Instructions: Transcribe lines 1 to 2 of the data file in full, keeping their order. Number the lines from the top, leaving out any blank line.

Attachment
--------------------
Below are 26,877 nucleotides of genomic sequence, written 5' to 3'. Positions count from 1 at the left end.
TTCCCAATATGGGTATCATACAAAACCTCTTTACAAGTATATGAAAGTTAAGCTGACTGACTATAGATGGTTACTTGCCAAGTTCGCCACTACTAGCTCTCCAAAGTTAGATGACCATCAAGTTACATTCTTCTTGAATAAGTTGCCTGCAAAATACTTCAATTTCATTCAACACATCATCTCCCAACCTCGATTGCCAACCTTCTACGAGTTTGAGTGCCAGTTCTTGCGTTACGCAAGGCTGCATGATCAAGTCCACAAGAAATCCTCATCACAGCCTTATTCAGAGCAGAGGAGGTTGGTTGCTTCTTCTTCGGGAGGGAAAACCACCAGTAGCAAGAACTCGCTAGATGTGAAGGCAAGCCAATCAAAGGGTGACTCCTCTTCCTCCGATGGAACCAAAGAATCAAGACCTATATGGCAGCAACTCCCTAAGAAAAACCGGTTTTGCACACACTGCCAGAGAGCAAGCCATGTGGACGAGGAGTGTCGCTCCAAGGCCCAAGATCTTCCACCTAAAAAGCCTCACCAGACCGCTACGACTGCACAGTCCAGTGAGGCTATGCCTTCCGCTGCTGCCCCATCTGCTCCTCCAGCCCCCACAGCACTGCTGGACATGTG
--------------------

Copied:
Below are 26,877 nucleotides of genomic sequence, written 5' to 3'. Positions count from 1 at the left end.
TTCCCAATATGGGTATCATACAAAACCTCTTTACAAGTATATGAAAGTTAAGCTGACTGACTATAGATGGTTACTTGCCAAGTTCGCCACTACTAGCTCTCCAAAGTTAGATGACCATCAAGTTACATTCTTCTTGAATAAGTTGCCTGCAAAATACTTCAATTTCATTCAACACATCATCTCCCAACCTCGATTGCCAACCTTCTACGAGTTTGAGTGCCAGTTCTTGCGTTACGCAAGGCTGCATGATCAAGTCCACAAGAAATCCTCATCACAGCCTTATTCAGAGCAGAGGAGGTTGGTTGCTTCTTCTTCGGGAGGGAAAACCACCAGTAGCAAGAACTCGCTAGATGTGAAGGCAAGCCAATCAAAGGGTGACTCCTCTTCCTCCGATGGAACCAAAGAATCAAGACCTATATGGCAGCAACTCCCTAAGAAAAACCGGTTTTGCACACACTGCCAGAGAGCAAGCCATGTGGACGAGGAGTGTCGCTCCAAGGCCCAAGATCTTCCACCTAAAAAGCCTCACCAGACCGCTACGACTGCACAGTCCAGTGAGGCTATGCCTTCCGCTGCTGCCCCATCTGCTCCTCCAGCCCCCACAGCACTGCTGGACATGTG